Progress Software and the Telerik brand has a long history of supporting the .NET community with products like Telerik UI for ASP.NET AJAX, UI for ASP.NET, and UI for ASP.NET Core. This is why we’re proud to announce the
early preview release of Telerik UI for Blazor!
Update: Telerik UI for Blazor is in full release now. This article was updated April 1, 2020 to supplement our initial announcement back in January 2019.
wasm), thus allowing .NET to run on the client’s browser inspiring the name “Blazor” (Browser + Razor).
In this configuration the application’s resources including
.dll files are delivered to the client and executed the Mono WebAssembly runtime.
The Counter Component below demonstrates the basic composition of a Razor component.
The counter component uses a basic HTML button to increment a counter field which is displayed within a paragraph tag. Because Blazor operates as a single page application all of the interactions in the component happen on the client. Updates to the browser’s Document Object Model (DOM) are handled by the Blazor framework though data binding.
The key difference between Blazor Wasm and Blazor Server is the way the application is deployed. Instead of Blazor running via WebAssembly on the client, the Blazor framework runs on the server as an executable. In this mode, ASP.NET Core hosts the application and provides a communication channel using SignalR technology. Using SignalR the application sends UI updates and receives changes and events as binary packets of data over a web socket connection. Since only the changes are sent over the connection, the payload is small and efficient.
Since Blazor Server utilizes the Blazor framework, components can be used in both deployment types.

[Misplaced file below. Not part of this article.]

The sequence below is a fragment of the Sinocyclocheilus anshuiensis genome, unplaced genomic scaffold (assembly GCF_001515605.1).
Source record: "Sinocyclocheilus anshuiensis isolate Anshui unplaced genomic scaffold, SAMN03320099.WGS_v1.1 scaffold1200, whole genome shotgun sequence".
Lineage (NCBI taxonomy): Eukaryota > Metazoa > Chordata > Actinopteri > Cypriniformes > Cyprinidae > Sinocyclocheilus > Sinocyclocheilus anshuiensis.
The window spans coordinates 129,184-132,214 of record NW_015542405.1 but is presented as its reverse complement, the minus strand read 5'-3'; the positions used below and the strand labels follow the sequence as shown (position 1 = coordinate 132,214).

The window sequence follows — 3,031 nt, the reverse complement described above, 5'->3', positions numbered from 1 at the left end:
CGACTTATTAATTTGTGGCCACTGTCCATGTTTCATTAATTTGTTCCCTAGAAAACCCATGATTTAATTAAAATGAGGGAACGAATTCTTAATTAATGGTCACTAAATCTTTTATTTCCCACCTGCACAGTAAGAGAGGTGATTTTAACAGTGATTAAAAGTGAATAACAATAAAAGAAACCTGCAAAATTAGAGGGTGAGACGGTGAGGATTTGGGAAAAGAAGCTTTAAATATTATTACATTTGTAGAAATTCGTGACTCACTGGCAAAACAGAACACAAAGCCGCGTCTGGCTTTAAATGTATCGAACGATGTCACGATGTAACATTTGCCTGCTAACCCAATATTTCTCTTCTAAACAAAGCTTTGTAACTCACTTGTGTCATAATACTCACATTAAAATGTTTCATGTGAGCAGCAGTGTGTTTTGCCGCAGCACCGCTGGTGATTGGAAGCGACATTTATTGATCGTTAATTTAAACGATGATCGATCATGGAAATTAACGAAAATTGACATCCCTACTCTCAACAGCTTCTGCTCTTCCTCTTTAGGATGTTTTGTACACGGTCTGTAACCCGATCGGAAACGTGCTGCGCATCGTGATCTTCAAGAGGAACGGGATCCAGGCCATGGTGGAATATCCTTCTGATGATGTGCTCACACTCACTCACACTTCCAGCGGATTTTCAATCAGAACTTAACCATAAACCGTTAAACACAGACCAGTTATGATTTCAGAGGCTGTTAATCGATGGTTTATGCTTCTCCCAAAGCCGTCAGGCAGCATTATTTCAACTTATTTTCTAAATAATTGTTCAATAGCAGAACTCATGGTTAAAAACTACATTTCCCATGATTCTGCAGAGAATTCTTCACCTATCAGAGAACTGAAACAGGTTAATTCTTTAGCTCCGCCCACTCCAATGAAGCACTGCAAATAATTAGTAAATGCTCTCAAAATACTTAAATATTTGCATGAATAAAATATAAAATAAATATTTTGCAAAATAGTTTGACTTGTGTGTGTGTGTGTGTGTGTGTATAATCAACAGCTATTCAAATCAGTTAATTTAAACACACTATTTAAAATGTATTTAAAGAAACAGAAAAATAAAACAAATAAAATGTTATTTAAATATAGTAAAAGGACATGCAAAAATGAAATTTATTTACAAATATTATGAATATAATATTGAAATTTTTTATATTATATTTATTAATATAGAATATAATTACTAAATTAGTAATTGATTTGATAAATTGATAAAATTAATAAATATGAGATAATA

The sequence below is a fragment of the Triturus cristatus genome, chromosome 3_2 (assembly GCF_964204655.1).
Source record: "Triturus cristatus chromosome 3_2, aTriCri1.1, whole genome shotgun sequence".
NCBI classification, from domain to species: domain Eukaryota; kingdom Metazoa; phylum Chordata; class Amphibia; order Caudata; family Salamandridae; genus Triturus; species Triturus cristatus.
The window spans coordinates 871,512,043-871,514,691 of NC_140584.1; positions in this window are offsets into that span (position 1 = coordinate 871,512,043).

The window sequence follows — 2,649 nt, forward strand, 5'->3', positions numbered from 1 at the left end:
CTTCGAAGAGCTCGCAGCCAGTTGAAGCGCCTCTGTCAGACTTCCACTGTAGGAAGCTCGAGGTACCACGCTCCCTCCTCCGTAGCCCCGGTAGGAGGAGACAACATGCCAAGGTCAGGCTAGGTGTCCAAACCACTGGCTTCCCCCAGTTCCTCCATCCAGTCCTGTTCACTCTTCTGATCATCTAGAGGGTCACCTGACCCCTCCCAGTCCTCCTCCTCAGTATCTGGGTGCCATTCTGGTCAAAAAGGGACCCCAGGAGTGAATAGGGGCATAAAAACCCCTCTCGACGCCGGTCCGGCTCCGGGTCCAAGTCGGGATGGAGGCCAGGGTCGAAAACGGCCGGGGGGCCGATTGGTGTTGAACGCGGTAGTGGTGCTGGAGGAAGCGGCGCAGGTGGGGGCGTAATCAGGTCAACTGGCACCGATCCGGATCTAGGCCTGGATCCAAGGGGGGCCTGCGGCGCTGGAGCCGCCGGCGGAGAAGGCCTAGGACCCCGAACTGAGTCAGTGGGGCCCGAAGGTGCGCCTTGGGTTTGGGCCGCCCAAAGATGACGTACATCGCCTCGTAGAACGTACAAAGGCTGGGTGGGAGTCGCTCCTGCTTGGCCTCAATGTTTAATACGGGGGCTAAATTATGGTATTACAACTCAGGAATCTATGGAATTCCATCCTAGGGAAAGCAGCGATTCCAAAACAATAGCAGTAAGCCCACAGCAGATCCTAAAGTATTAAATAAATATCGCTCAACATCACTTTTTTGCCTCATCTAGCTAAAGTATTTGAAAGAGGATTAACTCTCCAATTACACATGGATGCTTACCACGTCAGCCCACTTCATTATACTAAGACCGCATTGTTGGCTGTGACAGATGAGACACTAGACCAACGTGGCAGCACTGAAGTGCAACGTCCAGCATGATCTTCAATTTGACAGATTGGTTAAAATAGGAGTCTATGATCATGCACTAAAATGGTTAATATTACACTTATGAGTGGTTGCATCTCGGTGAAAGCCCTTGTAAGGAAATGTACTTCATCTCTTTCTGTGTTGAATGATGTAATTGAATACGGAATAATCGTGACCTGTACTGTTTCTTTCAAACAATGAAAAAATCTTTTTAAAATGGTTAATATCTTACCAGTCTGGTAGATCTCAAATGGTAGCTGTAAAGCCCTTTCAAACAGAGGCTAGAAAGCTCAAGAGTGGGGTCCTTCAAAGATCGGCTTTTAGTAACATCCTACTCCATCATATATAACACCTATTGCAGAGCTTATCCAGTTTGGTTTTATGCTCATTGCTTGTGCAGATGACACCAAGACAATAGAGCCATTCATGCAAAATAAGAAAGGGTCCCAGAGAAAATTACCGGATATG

If all of this is new to you, and it’s most likely that it is, then you should catch you up on all things Blazor. The free e-book Blazor: A Beginner's Guide: A quick start guide to productivity should bring you up to speed, or if you’re biting your nails to check out what’s below, we’ve included the TLDR as well.
Blazor is a .NET (SPA) framework that is generally associated with .NET running on Web Assembly. However, Blazor is capable of running under multiple scenarios including server-side using Blazor Server.
Blazor is an exciting prospect for .NET developers because it allows us to create full-stack .NET web applications. We have received countless feedback items requesting our support for this next generation platform.
Initially we offered Telerik UI For Blazor as an early preview release. This was a development model which closely resembled the effort being made by Microsoft with Blazor. Through a release cycle of small sets of functionality we gained feedback and knowledge about how our customers use the product. During the experimental phase Telerik UI for Blazor developers shared with us use cases, experience, roadblocks, and bugs.